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DYNC1H1 mutation alters transport kinetics and ERK1/2-cFos signalling in a mouse model of distal spinal muscular atrophy

Caroline A. Garrett, Muruj Barri, Anna Kuta, Violetta Soura, Wenhan Deng, Elizabeth M. C. Fisher, Giampietro Schiavo, Majid Hafezparast
DOI: http://dx.doi.org/10.1093/brain/awu097 1883-1893 First published online: 22 April 2014


Mutations in the gene encoding the heavy chain subunit (DYNC1H1) of cytoplasmic dynein cause spinal muscular atrophy with lower extremity predominance, Charcot–Marie–Tooth disease and intellectual disability. We used the legs at odd angles (Loa) (DYNC1H1F580Y) mouse model for spinal muscular atrophy with lower extremity predominance and a combination of live-cell imaging and biochemical assays to show that the velocity of dynein-dependent microtubule minus-end (towards the nucleus) movement of EGF and BDNF induced signalling endosomes is significantly reduced in Loa embryonic fibroblasts and motor neurons. At the same time, the number of the plus-end (towards the cell periphery) moving endosomes is increased in the mutant cells. As a result, the extracellular signal-regulated kinases (ERK) 1/2 activation and c-Fos expression are altered in both mutant cell types, but the motor neurons exhibit a strikingly abnormal ERK1/2 and c-Fos response to serum-starvation induced stress. These data highlight the cell-type specific ERK1/2 response as a possible contributory factor in the neuropathological nature of Dync1h1 mutations, despite generic aberrant kinetics in both cell types, providing an explanation for how mutations in the ubiquitously expressed DYNC1H1 cause neuron-specific disease.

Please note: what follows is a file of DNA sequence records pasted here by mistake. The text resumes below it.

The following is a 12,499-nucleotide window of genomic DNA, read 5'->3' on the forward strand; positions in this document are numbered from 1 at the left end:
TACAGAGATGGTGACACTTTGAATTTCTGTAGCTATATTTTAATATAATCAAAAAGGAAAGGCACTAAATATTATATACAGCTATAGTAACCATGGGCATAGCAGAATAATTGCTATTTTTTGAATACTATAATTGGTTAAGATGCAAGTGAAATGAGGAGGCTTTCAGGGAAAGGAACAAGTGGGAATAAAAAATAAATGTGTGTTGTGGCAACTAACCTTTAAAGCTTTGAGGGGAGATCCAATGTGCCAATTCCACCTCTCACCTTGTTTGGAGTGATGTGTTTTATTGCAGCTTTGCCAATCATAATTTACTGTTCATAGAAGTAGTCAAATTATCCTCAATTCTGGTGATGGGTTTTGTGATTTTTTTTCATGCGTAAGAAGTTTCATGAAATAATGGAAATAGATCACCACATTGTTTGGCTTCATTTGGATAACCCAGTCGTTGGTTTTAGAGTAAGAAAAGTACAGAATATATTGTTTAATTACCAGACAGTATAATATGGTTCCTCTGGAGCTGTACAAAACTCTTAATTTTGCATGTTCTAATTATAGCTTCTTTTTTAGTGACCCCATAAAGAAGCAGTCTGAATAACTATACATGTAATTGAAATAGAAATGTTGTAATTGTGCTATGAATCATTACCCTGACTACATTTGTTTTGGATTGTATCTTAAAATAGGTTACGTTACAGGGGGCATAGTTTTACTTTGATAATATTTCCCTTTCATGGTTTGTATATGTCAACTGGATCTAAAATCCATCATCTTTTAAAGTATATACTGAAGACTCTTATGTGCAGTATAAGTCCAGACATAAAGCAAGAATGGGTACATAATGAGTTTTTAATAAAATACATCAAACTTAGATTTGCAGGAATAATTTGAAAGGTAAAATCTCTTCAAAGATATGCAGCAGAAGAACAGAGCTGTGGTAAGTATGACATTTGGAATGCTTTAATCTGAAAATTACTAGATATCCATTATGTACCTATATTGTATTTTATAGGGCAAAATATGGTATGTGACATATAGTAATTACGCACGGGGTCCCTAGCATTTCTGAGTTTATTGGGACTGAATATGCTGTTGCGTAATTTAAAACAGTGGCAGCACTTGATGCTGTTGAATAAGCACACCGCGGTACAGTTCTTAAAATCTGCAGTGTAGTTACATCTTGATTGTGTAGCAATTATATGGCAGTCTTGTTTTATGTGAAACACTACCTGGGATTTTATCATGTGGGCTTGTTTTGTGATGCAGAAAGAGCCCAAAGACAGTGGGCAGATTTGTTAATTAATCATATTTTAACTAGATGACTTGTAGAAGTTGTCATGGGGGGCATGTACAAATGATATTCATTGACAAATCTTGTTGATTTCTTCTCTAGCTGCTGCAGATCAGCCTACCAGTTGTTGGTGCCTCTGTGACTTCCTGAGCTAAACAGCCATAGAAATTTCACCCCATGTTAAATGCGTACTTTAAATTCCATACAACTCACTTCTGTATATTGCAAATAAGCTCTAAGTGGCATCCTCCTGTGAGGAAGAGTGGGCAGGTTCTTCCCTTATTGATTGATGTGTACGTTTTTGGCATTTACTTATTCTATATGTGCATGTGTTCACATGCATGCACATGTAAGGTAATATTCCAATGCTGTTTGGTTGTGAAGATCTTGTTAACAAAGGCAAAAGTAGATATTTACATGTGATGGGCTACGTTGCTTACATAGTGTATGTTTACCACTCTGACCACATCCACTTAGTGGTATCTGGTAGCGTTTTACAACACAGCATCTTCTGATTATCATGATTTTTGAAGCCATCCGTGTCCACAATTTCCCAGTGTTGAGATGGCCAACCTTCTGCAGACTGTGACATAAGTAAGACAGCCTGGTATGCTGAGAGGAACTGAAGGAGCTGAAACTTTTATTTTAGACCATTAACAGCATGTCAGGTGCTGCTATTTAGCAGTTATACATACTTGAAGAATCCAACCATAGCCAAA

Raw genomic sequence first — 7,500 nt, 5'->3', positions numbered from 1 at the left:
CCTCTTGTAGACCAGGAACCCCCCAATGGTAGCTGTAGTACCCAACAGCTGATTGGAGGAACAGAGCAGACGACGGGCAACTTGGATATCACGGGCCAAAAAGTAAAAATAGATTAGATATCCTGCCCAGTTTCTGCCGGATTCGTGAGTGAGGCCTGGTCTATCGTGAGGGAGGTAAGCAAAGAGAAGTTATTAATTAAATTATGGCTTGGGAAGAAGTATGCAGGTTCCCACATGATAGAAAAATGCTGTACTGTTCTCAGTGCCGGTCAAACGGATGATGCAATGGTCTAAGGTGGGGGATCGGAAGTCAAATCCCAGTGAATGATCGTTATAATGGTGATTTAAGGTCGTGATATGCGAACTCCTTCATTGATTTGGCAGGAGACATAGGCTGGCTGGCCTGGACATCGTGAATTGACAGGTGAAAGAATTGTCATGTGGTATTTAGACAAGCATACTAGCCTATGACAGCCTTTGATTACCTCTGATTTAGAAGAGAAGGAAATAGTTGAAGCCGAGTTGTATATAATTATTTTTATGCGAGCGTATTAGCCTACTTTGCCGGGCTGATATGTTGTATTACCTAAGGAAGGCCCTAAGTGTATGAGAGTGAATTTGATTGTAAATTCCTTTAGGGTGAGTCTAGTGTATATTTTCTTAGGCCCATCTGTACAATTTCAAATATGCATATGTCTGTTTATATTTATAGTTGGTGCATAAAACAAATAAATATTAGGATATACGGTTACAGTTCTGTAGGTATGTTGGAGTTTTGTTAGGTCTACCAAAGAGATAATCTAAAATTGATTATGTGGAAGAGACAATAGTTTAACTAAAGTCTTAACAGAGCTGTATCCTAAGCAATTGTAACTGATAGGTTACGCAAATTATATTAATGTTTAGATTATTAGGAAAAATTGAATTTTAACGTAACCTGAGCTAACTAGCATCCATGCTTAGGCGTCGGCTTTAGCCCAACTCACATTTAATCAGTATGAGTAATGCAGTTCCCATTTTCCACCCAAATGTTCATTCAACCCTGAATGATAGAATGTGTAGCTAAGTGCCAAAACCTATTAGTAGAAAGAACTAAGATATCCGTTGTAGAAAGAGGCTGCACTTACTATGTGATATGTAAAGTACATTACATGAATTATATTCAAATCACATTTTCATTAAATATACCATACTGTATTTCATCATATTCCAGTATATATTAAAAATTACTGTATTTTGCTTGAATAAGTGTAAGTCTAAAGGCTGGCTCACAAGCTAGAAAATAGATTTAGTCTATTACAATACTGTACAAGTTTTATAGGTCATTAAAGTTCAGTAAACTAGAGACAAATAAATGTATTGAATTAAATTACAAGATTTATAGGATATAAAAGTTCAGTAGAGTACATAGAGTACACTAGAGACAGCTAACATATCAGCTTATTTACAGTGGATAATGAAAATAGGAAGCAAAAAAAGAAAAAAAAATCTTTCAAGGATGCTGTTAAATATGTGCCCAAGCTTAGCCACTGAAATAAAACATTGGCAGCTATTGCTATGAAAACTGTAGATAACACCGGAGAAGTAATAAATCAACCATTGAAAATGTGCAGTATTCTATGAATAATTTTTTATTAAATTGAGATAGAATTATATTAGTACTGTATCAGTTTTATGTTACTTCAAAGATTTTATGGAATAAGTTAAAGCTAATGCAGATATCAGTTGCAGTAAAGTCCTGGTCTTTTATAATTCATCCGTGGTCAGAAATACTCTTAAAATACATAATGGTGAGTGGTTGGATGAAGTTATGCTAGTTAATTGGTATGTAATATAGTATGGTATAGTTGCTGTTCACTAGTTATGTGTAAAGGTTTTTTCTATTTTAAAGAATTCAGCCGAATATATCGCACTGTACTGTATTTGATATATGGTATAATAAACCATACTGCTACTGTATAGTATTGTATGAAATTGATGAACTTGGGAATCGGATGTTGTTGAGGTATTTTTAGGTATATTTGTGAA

• cytoplasmic dynein
  • endosomes
  • Loa
  • motor neurons
  • ERK 1/2
  • Abbreviations
    extracellular signal-regulated kinases 1/2
    Legs at odd angles
    MAP kinase
    mitogen activated protein kinase
    mouse embryonic fibroblast
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